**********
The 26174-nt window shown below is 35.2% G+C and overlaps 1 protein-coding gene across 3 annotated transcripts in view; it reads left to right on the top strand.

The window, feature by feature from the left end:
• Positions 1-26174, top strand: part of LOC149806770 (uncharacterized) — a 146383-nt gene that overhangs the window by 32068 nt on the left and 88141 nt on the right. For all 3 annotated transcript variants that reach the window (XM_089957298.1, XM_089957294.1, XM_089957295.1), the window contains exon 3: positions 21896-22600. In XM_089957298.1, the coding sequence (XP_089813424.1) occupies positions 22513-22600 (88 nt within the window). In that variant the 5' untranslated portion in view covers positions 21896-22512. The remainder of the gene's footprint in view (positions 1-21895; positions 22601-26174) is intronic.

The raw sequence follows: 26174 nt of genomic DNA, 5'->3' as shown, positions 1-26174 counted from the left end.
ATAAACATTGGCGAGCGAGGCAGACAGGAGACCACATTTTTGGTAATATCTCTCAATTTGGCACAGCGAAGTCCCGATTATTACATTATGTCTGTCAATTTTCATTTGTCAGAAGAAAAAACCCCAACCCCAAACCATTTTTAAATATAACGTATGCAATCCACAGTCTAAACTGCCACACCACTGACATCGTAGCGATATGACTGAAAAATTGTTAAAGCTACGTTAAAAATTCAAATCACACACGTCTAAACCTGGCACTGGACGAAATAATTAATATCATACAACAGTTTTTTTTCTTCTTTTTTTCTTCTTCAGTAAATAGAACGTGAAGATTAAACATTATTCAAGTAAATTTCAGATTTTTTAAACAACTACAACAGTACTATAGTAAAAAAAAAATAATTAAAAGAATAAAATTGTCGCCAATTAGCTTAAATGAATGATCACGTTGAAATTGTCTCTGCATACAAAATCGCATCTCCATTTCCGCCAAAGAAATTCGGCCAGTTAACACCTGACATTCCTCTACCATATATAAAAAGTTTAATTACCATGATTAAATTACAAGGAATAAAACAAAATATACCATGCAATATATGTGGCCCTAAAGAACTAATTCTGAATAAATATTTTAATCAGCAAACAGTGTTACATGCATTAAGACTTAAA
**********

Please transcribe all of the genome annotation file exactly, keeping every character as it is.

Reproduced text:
The 26174-nt window shown below is 35.2% G+C and overlaps 1 protein-coding gene across 3 annotated transcripts in view; it reads left to right on the top strand.

The window, feature by feature from the left end:
• Positions 1-26174, top strand: part of LOC149806770 (uncharacterized) — a 146383-nt gene that overhangs the window by 32068 nt on the left and 88141 nt on the right. For all 3 annotated transcript variants that reach the window (XM_089957298.1, XM_089957294.1, XM_089957295.1), the window contains exon 3: positions 21896-22600. In XM_089957298.1, the coding sequence (XP_089813424.1) occupies positions 22513-22600 (88 nt within the window). In that variant the 5' untranslated portion in view covers positions 21896-22512. The remainder of the gene's footprint in view (positions 1-21895; positions 22601-26174) is intronic.

The raw sequence follows: 26174 nt of genomic DNA, 5'->3' as shown, positions 1-26174 counted from the left end.
ATAAACATTGGCGAGCGAGGCAGACAGGAGACCACATTTTTGGTAATATCTCTCAATTTGGCACAGCGAAGTCCCGATTATTACATTATGTCTGTCAATTTTCATTTGTCAGAAGAAAAAACCCCAACCCCAAACCATTTTTAAATATAACGTATGCAATCCACAGTCTAAACTGCCACACCACTGACATCGTAGCGATATGACTGAAAAATTGTTAAAGCTACGTTAAAAATTCAAATCACACACGTCTAAACCTGGCACTGGACGAAATAATTAATATCATACAACAGTTTTTTTTCTTCTTTTTTTCTTCTTCAGTAAATAGAACGTGAAGATTAAACATTATTCAAGTAAATTTCAGATTTTTTAAACAACTACAACAGTACTATAGTAAAAAAAAAATAATTAAAAGAATAAAATTGTCGCCAATTAGCTTAAATGAATGATCACGTTGAAATTGTCTCTGCATACAAAATCGCATCTCCATTTCCGCCAAAGAAATTCGGCCAGTTAACACCTGACATTCCTCTACCATATATAAAAAGTTTAATTACCATGATTAAATTACAAGGAATAAAACAAAATATACCATGCAATATATGTGGCCCTAAAGAACTAATTCTGAATAAATATTTTAATCAGCAAACAGTGTTACATGCATTAAGACTTAAA